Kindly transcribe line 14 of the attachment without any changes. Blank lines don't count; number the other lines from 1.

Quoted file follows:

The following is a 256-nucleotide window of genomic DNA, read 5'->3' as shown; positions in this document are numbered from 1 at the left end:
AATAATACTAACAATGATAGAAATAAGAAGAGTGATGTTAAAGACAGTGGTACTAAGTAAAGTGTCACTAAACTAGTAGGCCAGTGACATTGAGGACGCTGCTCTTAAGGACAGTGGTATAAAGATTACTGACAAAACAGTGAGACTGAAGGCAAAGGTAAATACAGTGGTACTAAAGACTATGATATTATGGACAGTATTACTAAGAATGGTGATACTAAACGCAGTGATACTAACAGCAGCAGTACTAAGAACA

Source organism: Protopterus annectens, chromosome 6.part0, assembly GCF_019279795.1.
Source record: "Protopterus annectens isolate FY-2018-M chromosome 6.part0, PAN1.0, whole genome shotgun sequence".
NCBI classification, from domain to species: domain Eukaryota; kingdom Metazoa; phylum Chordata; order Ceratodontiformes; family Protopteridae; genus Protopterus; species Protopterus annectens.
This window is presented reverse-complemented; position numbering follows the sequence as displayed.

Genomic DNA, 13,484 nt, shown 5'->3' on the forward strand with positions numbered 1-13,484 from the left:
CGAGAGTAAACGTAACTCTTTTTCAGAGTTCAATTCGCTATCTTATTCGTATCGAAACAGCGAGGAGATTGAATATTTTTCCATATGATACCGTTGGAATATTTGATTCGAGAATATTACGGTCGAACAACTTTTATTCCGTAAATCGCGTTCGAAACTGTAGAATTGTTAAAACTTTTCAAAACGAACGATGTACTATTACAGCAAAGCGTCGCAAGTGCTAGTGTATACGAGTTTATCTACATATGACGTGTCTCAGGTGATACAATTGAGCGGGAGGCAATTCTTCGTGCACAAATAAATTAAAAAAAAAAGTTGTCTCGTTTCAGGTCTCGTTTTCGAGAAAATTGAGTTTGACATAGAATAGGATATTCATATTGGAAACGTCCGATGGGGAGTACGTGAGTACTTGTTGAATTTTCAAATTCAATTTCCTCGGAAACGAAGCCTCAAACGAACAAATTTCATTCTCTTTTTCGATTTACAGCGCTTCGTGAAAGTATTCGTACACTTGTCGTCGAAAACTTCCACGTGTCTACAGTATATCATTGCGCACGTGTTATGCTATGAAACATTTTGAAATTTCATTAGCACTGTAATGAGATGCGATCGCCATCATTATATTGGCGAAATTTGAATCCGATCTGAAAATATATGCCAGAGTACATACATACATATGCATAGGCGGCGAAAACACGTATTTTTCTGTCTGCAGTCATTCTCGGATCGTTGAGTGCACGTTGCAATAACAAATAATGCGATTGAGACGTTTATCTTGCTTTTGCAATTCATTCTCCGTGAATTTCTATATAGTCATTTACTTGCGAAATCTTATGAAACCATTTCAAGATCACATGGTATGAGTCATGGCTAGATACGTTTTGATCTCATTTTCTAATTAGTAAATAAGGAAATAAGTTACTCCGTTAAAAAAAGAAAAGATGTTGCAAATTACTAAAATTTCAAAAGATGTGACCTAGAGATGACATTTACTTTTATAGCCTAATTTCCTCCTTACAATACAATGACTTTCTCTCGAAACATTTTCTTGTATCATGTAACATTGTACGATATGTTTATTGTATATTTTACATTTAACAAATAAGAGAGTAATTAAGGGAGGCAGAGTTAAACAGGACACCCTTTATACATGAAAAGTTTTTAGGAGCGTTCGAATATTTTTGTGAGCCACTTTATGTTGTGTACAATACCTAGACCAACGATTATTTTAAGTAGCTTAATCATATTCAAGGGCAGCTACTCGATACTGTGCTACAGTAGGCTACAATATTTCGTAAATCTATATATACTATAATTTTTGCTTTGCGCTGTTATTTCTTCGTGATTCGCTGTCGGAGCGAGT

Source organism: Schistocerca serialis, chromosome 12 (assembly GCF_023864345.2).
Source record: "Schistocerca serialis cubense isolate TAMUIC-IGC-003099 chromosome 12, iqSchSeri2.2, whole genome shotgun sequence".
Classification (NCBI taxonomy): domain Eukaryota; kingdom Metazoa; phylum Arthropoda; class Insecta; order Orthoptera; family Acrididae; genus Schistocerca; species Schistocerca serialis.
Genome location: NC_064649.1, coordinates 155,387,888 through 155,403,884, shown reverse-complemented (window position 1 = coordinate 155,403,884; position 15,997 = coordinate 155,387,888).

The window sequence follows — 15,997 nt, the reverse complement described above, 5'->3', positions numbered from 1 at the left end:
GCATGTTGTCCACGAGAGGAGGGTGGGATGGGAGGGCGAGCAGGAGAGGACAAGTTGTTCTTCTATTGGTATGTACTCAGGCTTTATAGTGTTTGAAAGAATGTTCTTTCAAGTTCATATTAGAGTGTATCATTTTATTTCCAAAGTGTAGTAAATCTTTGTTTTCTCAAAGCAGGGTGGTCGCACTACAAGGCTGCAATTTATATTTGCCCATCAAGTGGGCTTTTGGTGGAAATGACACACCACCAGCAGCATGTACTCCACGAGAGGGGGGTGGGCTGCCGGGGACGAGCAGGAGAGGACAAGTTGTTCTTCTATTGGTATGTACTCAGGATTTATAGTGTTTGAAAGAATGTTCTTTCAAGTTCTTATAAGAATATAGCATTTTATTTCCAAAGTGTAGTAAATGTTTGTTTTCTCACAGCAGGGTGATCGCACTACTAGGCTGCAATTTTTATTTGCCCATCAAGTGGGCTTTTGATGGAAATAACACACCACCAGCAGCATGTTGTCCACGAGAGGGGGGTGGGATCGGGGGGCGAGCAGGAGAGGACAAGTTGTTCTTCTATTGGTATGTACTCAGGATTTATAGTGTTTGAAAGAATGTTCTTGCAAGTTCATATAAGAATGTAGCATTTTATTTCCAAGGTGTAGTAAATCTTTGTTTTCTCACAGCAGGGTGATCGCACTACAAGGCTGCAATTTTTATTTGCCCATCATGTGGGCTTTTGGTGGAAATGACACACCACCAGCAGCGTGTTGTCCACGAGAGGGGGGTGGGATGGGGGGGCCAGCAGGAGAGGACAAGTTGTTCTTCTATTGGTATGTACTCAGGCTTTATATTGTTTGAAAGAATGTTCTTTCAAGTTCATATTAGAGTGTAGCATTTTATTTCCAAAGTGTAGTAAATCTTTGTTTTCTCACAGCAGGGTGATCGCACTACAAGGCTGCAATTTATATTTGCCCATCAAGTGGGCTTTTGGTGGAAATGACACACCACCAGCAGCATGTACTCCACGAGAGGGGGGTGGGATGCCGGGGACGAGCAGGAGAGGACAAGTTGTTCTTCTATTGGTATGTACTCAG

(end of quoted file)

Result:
GCATGTTGTCCACGAGAGGAGGGTGGGATGGGAGGGCGAGCAGGAGAGGACAAGTTGTTCTTCTATTGGTATGTACTCAGGCTTTATAGTGTTTGAAAGAATGTTCTTTCAAGTTCATATTAGAGTGTATCATTTTATTTCCAAAGTGTAGTAAATCTTTGTTTTCTCAAAGCAGGGTGGTCGCACTACAAGGCTGCAATTTATATTTGCCCATCAAGTGGGCTTTTGGTGGAAATGACACACCACCAGCAGCATGTACTCCACGAGAGGGGGGTGGGCTGCCGGGGACGAGCAGGAGAGGACAAGTTGTTCTTCTATTGGTATGTACTCAGGATTTATAGTGTTTGAAAGAATGTTCTTTCAAGTTCTTATAAGAATATAGCATTTTATTTCCAAAGTGTAGTAAATGTTTGTTTTCTCACAGCAGGGTGATCGCACTACTAGGCTGCAATTTTTATTTGCCCATCAAGTGGGCTTTTGATGGAAATAACACACCACCAGCAGCATGTTGTCCACGAGAGGGGGGTGGGATCGGGGGGCGAGCAGGAGAGGACAAGTTGTTCTTCTATTGGTATGTACTCAGGATTTATAGTGTTTGAAAGAATGTTCTTGCAAGTTCATATAAGAATGTAGCATTTTATTTCCAAGGTGTAGTAAATCTTTGTTTTCTCACAGCAGGGTGATCGCACTACAAGGCTGCAATTTTTATTTGCCCATCATGTGGGCTTTTGGTGGAAATGACACACCACCAGCAGCGTGTTGTCCACGAGAGGGGGGTGGGATGGGGGGGCCAGCAGGAGAGGACAAGTTGTTCTTCTATTGGTATGTACTCAGGCTTTATATTGTTTGAAAGAATGTTCTTTCAAGTTCATATTAGAGTGTAGCATTTTATTTCCAAAGTGTAGTAAATCTTTGTTTTCTCACAGCAGGGTGATCGCACTACAAGGCTGCAATTTATATTTGCCCATCAAGTGGGCTTTTGGTGGAAATGACACACCACCAGCAGCATGTACTCCACGAGAGGGGGGTGGGATGCCGGGGACGAGCAGGAGAGGACAAGTTGTTCTTCTATTGGTATGTACTCAG